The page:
August and September (depending on which region of the country you live in) mean three things for many Christian women:
- getting children of all ages ready to return to school,
- viewing countless previews of all the new (and mostly raunchy) shows coming to television this fall, and …
- beginning a new Bible study.
Is that true for you?
Well I’ve gotten my son off to college and my daughter started on her senior year. I’ve picked out the one new television show I might give a shot this season. And I’m two weeks into my new Bible study, Beth Moore’s David – Seeking a Heart Like His. What about you?
The first two weeks of my Bible study went splendidly. I got my homework done each day over five days and then prepared my lesson for my class on the sixth day and taught on the 7th day. Ran like clockwork. Then my son had his wisdom teeth removed and the Labor Day weekend came along. Funny the little things we’ll let stand in our way of getting our daily Bible study done.
So last night I sat down and did days one and two of my five day Bible study…on the 5th day. I was way behind. Quite frankly, I still am. I must cram in three days worthy of my attention into one hurried day and prepare my lesson for tomorrow. Shame on me. Not because I’ve done anything wrong, but because I’m missing out on the greater blessing…the blessing of really soaking in God’s truth for my life.
Today I read in my daily Bible reading that Ezra “prepared his heart to seek the Law of the Lord, and to do it, and to teach statutes and ordinances in Israel.” It occurred to me that that is exactly what I set out to do back in mid august when our Bible study began. And yet, I’ve struggled this week to keep that commitment, that fervor. Never mind though. I’m back in the saddle and determined not only to finish this Bible study (not usually a problem since I’m the teacher), but also to give it the time and attention it deserves, to experience a life-change because of it, and to teach it well each week to the ladies who gather for my two classes.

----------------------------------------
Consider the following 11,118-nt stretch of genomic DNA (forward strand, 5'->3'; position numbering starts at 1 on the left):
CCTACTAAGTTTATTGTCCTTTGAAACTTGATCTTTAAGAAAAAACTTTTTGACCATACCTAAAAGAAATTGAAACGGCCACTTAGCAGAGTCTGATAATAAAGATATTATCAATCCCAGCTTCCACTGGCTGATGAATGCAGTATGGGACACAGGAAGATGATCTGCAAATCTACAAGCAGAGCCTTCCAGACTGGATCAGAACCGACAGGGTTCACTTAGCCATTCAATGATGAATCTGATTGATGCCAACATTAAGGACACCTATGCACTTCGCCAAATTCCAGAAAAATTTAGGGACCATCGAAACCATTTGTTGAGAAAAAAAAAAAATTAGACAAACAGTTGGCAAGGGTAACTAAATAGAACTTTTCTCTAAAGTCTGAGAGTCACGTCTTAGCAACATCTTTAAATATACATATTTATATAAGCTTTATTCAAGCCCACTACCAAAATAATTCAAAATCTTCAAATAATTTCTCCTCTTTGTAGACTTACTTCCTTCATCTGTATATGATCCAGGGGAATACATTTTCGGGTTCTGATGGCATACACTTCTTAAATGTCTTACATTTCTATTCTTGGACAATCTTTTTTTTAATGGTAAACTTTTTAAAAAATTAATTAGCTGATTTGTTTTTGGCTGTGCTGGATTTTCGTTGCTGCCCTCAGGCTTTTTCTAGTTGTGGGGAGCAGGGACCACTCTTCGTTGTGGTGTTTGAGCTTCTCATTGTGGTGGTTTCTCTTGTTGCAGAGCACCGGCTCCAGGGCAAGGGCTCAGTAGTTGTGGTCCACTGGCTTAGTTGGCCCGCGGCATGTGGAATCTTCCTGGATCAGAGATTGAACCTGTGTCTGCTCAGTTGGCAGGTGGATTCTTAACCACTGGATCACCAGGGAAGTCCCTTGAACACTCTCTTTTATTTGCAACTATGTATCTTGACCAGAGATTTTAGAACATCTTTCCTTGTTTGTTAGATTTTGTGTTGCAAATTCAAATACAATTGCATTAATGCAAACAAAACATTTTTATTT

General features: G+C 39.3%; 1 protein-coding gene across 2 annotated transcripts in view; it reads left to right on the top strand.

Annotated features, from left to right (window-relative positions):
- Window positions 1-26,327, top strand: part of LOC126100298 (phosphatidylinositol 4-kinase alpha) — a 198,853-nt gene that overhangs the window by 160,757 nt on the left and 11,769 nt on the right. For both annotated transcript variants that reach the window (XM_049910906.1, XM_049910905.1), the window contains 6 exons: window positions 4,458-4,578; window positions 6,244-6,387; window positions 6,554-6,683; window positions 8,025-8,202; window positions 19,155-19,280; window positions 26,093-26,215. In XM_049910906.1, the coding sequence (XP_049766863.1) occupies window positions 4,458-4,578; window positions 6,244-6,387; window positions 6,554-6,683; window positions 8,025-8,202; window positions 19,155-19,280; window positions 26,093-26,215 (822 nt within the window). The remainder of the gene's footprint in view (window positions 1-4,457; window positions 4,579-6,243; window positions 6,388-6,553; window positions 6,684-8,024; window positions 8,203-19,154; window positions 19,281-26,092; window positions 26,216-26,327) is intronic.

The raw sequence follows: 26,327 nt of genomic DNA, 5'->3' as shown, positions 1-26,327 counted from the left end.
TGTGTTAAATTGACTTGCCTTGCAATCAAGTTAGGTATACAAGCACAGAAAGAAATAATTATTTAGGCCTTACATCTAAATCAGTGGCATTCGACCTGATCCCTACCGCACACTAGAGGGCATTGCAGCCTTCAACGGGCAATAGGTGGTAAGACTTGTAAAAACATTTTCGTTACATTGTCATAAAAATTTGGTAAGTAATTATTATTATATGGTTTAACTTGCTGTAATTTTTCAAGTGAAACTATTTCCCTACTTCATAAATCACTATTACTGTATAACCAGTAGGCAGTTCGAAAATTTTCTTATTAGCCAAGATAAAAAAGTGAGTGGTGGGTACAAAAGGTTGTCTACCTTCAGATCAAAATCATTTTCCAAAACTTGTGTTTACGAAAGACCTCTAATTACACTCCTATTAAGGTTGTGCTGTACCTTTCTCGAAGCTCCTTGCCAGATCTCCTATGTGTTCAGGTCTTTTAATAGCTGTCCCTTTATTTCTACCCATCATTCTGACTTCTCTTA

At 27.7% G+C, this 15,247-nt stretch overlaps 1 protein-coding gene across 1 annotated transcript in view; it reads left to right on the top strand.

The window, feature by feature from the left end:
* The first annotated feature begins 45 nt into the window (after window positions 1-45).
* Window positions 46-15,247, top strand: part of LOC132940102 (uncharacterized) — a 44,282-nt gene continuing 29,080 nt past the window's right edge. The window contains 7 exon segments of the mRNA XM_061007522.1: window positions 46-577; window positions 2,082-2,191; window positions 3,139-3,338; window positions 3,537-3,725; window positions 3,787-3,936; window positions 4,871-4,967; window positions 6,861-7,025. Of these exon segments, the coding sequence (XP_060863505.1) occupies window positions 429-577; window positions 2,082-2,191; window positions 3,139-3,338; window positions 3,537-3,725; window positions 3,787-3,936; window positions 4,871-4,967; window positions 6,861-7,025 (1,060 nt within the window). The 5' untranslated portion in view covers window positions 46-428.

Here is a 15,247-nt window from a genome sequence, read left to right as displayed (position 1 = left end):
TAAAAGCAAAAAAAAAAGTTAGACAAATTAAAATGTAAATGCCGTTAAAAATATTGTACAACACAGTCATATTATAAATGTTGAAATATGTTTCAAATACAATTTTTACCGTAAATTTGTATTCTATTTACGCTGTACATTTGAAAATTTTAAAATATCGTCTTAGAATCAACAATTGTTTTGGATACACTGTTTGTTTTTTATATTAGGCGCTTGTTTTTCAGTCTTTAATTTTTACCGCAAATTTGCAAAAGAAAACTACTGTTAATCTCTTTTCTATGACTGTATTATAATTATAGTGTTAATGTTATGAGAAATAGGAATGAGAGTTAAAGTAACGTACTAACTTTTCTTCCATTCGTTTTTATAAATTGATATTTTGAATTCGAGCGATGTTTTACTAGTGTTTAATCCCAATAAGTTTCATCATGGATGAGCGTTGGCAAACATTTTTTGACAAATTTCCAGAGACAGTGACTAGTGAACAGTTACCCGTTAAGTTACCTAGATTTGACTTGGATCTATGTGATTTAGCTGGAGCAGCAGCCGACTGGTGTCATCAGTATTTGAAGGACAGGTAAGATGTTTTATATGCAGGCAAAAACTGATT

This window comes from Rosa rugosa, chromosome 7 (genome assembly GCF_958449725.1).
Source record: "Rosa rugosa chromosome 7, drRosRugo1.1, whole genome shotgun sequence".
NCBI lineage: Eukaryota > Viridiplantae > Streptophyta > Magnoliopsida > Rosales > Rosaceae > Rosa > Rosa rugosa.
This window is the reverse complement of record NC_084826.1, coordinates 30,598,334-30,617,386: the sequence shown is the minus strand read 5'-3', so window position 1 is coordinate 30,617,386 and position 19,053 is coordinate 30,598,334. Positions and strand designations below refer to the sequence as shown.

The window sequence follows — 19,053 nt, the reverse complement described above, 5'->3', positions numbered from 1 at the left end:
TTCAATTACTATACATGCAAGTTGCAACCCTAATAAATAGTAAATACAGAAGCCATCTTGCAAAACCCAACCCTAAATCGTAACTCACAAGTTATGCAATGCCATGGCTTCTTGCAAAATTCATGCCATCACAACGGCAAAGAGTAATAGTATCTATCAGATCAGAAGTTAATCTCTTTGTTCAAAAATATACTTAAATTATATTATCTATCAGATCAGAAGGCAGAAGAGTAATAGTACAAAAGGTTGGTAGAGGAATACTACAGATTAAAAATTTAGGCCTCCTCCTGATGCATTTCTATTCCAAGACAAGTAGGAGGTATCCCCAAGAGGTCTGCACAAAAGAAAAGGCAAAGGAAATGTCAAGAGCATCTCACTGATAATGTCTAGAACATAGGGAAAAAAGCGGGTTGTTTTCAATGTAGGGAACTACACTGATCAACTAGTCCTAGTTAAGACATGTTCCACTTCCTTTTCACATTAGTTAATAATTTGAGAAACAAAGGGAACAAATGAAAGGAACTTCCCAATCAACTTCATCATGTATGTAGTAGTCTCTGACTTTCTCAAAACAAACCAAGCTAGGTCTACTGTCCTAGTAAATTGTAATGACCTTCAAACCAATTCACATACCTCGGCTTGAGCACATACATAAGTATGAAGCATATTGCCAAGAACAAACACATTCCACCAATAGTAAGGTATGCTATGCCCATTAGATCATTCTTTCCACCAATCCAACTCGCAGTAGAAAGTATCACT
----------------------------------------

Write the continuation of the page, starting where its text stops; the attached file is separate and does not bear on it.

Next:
Many women struggle to keep the commitment they make each August/September as they sign up for and begin a new women’s Bible study. I get that. I struggle too. While I always finish, I don’t always finish strong. But maybe we could learn a few things from Ezra, this man of God who began strong and saw it through. Here are a few helpful tips I’ve pulled from my reading in Ezra and a few other places in God’s Word recently. Maybe we should consider these biblical points and see if they a make a difference in our commitment to Bible study.
- Bible study has to be a priority. Satan strongly desires for us to stay away from God’s Word, to remain ignorant of it, and even to become frustrated with it. He will do all he can to defeat us in this area. If we’re going to be successful at all in studying the Bible in a life-changing way we will have to make it a high priority, right behind the similar priorities of seeking God Himself, yielding to Him, and listening for Him. In actuality there is no separating our Bible study from our relationship with God. If we make our relationship with Him the priority in life — and it should be — then studying His Word is naturally a priority of our days. But we have to will Bible study to be a priority. We have to make the necessary changes in our daily lives that facilitate that prioritizing. Have you made Bible study a top priority in your life?